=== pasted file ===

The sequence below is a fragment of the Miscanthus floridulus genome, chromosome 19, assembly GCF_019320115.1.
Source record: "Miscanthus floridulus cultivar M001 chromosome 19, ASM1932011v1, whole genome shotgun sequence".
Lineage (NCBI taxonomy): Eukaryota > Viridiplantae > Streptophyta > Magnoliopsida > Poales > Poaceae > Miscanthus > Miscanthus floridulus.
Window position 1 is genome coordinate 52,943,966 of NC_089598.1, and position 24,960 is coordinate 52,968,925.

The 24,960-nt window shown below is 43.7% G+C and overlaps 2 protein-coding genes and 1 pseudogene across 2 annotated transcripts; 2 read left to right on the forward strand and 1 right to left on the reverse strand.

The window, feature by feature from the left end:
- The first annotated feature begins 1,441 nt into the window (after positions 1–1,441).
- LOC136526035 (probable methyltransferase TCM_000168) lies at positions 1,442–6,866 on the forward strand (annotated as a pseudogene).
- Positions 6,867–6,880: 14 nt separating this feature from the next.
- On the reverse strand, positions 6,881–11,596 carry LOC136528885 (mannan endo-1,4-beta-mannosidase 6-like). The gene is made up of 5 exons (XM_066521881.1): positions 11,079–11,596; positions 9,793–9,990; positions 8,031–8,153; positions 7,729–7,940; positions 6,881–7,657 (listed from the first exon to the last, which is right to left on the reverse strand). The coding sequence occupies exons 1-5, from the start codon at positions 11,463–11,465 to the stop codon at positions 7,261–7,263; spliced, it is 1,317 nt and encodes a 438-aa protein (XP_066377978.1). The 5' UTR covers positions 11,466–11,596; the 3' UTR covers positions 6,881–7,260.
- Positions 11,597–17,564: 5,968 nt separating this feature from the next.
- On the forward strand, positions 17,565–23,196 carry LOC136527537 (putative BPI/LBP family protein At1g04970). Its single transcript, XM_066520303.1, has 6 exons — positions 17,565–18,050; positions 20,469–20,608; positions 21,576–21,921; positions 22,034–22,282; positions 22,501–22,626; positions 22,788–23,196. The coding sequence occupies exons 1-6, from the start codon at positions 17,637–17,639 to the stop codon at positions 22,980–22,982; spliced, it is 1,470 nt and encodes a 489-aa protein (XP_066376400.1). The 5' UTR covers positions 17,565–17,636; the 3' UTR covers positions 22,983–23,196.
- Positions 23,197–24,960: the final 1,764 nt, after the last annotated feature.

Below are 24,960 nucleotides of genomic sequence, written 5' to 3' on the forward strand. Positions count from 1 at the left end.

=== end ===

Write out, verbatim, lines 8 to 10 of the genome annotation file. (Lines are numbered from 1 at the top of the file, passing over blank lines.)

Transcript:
- LOC136526035 (probable methyltransferase TCM_000168) lies at positions 1,442–6,866 on the forward strand (annotated as a pseudogene).
- Positions 6,867–6,880: 14 nt separating this feature from the next.
- On the reverse strand, positions 6,881–11,596 carry LOC136528885 (mannan endo-1,4-beta-mannosidase 6-like). The gene is made up of 5 exons (XM_066521881.1): positions 11,079–11,596; positions 9,793–9,990; positions 8,031–8,153; positions 7,729–7,940; positions 6,881–7,657 (listed from the first exon to the last, which is right to left on the reverse strand). The coding sequence occupies exons 1-5, from the start codon at positions 11,463–11,465 to the stop codon at positions 7,261–7,263; spliced, it is 1,317 nt and encodes a 438-aa protein (XP_066377978.1). The 5' UTR covers positions 11,466–11,596; the 3' UTR covers positions 6,881–7,260.